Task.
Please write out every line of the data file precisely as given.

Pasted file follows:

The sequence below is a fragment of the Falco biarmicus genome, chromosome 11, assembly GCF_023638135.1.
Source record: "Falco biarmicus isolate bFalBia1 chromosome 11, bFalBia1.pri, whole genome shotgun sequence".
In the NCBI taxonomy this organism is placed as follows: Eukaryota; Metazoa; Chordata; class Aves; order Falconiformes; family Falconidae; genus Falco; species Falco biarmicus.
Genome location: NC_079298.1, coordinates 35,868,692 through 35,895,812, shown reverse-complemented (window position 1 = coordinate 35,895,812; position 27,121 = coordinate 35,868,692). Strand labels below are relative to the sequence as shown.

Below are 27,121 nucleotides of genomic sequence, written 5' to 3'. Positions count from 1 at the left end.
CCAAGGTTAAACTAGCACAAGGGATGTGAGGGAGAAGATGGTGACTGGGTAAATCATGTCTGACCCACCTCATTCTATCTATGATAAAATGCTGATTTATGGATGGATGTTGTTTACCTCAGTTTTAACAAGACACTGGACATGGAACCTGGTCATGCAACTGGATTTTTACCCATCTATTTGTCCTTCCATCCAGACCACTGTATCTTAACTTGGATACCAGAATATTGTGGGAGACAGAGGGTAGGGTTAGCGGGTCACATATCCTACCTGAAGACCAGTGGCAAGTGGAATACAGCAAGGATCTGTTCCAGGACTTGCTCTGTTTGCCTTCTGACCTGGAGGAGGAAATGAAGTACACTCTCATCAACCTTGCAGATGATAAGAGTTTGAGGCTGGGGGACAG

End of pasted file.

The sequence below is a fragment of the Falco biarmicus genome, chromosome 11, assembly GCF_023638135.1.
Source record: "Falco biarmicus isolate bFalBia1 chromosome 11, bFalBia1.pri, whole genome shotgun sequence".
In the NCBI taxonomy this organism is placed as follows: Eukaryota; Metazoa; Chordata; class Aves; order Falconiformes; family Falconidae; genus Falco; species Falco biarmicus.
Genome location: NC_079298.1, coordinates 35,868,692 through 35,895,812, shown reverse-complemented (window position 1 = coordinate 35,895,812; position 27,121 = coordinate 35,868,692). Strand labels below are relative to the sequence as shown.

Below are 27,121 nucleotides of genomic sequence, written 5' to 3'. Positions count from 1 at the left end.
CCAAGGTTAAACTAGCACAAGGGATGTGAGGGAGAAGATGGTGACTGGGTAAATCATGTCTGACCCACCTCATTCTATCTATGATAAAATGCTGATTTATGGATGGATGTTGTTTACCTCAGTTTTAACAAGACACTGGACATGGAACCTGGTCATGCAACTGGATTTTTACCCATCTATTTGTCCTTCCATCCAGACCACTGTATCTTAACTTGGATACCAGAATATTGTGGGAGACAGAGGGTAGGGTTAGCGGGTCACATATCCTACCTGAAGACCAGTGGCAAGTGGAATACAGCAAGGATCTGTTCCAGGACTTGCTCTGTTTGCCTTCTGACCTGGAGGAGGAAATGAAGTACACTCTCATCAACCTTGCAGATGATAAGAGTTTGAGGCTGGGGGACAG